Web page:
Today, all of us are “influenced” by opinion leaders. Whether it’s a sportsman, a politician or an actor, many people directly or indirectly affect what we think, what we say and even what we buy.
In recent years, the figure of the influencer has gained prominence thanks to the rise of social networks such as Facebook and Instagram, and video platforms such as YouTube and TikTok. These are people who can be just like any of us and who recommend which products or services to consume, either on their own initiative or as a result of advertising campaigns.
However, in recent years, a new type of content creator has come to the forefront who, instead of recommending something to you, tries to convince you not to buy it. Their name? Disinfluencers. People who, like the influencers we all know, enjoy great popularity on social networks such as TikTok, but who function as catalysts of a general feeling of weariness towards the constant recommendation of products.
“Being constantly sold to is exhausting. Being told that everything is a miracle product is tiring,” says Dieux CEO Charlotte Palermino, interviewed by Wired. “A few years ago, TikTok seemed so authentic because it wasn’t serious,” Palermino says. “Brands weren’t investing a lot in creators. It was a fun space where there was no pressure. Now the pressure has reached a boiling point.”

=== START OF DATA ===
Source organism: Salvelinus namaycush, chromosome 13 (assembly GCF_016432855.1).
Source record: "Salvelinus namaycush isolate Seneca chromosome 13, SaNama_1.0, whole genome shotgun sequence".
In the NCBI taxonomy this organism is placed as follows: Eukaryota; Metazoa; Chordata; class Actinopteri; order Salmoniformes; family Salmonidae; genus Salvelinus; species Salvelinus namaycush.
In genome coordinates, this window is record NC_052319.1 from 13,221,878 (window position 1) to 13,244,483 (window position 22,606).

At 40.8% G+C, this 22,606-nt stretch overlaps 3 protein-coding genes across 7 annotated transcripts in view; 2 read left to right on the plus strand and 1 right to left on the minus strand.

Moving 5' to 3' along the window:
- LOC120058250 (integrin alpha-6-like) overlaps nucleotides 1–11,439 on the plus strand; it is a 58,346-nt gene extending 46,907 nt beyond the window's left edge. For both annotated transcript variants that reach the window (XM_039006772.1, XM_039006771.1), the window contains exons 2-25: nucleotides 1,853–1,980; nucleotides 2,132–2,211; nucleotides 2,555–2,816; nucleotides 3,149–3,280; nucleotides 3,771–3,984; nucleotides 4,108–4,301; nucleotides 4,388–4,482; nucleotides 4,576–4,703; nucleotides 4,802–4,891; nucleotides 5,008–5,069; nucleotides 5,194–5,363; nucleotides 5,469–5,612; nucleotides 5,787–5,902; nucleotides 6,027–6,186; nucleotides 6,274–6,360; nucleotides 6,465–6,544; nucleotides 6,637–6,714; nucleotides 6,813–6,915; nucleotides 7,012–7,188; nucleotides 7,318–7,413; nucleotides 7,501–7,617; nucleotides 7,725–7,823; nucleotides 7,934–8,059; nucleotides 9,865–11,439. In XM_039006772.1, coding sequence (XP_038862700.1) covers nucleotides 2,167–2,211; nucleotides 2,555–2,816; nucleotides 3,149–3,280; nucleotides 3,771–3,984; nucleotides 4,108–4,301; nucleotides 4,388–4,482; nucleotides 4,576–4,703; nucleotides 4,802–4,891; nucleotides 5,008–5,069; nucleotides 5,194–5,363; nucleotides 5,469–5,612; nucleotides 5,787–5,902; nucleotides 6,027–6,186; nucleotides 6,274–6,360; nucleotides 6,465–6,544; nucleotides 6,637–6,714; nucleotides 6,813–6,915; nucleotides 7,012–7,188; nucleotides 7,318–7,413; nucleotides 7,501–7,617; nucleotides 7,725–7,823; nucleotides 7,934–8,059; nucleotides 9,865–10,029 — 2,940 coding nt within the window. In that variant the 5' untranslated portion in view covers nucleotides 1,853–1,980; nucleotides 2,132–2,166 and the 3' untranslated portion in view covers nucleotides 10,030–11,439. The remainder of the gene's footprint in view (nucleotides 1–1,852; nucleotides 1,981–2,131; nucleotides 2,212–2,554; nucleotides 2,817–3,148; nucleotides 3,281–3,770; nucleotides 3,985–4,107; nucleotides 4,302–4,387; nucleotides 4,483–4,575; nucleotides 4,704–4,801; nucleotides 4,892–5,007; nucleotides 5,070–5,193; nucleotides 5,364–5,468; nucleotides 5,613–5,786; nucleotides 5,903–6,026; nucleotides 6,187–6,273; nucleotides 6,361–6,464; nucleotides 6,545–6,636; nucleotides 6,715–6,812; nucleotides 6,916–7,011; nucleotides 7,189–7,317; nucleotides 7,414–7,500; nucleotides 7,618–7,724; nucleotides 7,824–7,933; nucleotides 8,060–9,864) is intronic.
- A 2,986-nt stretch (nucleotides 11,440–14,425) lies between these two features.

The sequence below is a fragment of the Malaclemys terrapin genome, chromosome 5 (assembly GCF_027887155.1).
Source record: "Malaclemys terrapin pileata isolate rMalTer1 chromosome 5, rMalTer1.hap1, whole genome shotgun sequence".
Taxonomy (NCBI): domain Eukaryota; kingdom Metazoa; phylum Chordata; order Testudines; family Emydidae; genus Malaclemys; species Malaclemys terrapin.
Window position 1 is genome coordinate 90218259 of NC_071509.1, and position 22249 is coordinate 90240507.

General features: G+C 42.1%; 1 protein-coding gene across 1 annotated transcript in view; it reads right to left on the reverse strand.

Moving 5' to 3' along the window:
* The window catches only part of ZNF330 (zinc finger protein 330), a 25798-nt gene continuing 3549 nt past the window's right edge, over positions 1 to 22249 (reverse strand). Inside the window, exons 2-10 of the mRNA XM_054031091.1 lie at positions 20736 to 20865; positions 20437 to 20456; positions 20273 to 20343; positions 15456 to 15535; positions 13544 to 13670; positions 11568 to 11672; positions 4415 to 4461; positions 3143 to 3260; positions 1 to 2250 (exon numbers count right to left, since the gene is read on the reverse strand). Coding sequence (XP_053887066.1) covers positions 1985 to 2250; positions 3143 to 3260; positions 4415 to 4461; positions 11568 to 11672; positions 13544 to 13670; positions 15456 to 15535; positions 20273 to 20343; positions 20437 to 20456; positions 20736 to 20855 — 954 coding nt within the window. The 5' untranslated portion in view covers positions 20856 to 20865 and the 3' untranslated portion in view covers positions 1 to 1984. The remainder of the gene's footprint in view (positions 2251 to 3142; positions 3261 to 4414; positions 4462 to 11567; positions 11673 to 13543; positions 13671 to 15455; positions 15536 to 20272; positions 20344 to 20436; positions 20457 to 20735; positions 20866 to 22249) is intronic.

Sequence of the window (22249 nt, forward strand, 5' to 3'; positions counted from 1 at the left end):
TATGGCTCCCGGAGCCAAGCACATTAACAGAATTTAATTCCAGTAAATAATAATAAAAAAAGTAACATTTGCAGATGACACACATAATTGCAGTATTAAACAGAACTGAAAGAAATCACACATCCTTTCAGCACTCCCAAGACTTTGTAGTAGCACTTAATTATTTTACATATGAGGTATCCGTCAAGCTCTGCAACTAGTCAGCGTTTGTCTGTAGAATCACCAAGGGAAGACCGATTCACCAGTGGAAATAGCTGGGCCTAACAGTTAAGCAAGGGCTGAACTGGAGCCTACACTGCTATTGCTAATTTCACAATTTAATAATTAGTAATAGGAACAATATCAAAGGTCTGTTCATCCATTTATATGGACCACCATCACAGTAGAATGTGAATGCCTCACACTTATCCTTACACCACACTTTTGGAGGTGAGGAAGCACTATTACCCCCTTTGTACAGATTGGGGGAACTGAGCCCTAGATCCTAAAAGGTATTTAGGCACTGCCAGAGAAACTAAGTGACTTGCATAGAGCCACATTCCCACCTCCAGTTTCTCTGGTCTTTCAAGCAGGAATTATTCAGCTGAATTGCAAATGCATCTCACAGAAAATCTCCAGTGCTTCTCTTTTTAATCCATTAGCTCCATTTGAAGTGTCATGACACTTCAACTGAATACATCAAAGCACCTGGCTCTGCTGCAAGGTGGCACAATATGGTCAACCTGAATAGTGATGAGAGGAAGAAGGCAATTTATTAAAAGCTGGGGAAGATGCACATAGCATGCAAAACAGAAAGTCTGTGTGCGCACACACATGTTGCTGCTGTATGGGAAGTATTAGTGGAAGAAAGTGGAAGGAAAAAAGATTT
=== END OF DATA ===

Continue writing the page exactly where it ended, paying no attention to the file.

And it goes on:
Despite what one might believe, disinfluencers can also “practice” as influencers. This is the case of Palermino herself, who recommends skin care products on Instagram. By de-influencing, these creators aim to avoid impulse buying of products by users. “I have a graveyard of products in my bathroom and every night I use the same five,” Palermino comments.
Wired also talks about the evolution of the disinfluencer figure, and how brands, ironically, have begun to take advantage of their ever-increasing popularity. “I posted my first disinfluencer video on a Wednesday, and by Monday morning I had two packages on my doorstep. One of them I don’t know how they found me,” says marketing consultant Alyssa Kromelis, a popular disinfluencer with 123,000 followers on TikTok.
Despite the “negative influence” exerted by these types of influencers, who advocate more selective product purchases, industries such as beauty may not be affected by their actions. “I don’t think influencers materially affect the beauty industry in terms of decreased consumerism,” says Jessica DeFino a reporter who criticizes beauty products in her newsletter.
And it’s that “deflating” is a trend that, even with all its current popularity, could have its days numbered, according to DeFino: “Consumers always fall into the trap, and often take pride in it because they have adopted the aesthetic of ‘less,’ if not the ideology.”
Will this “trend” continue to grow, will disinfluencers end up “becoming the very thing they swore to destroy”, and will this trend disappear altogether? Only time will tell.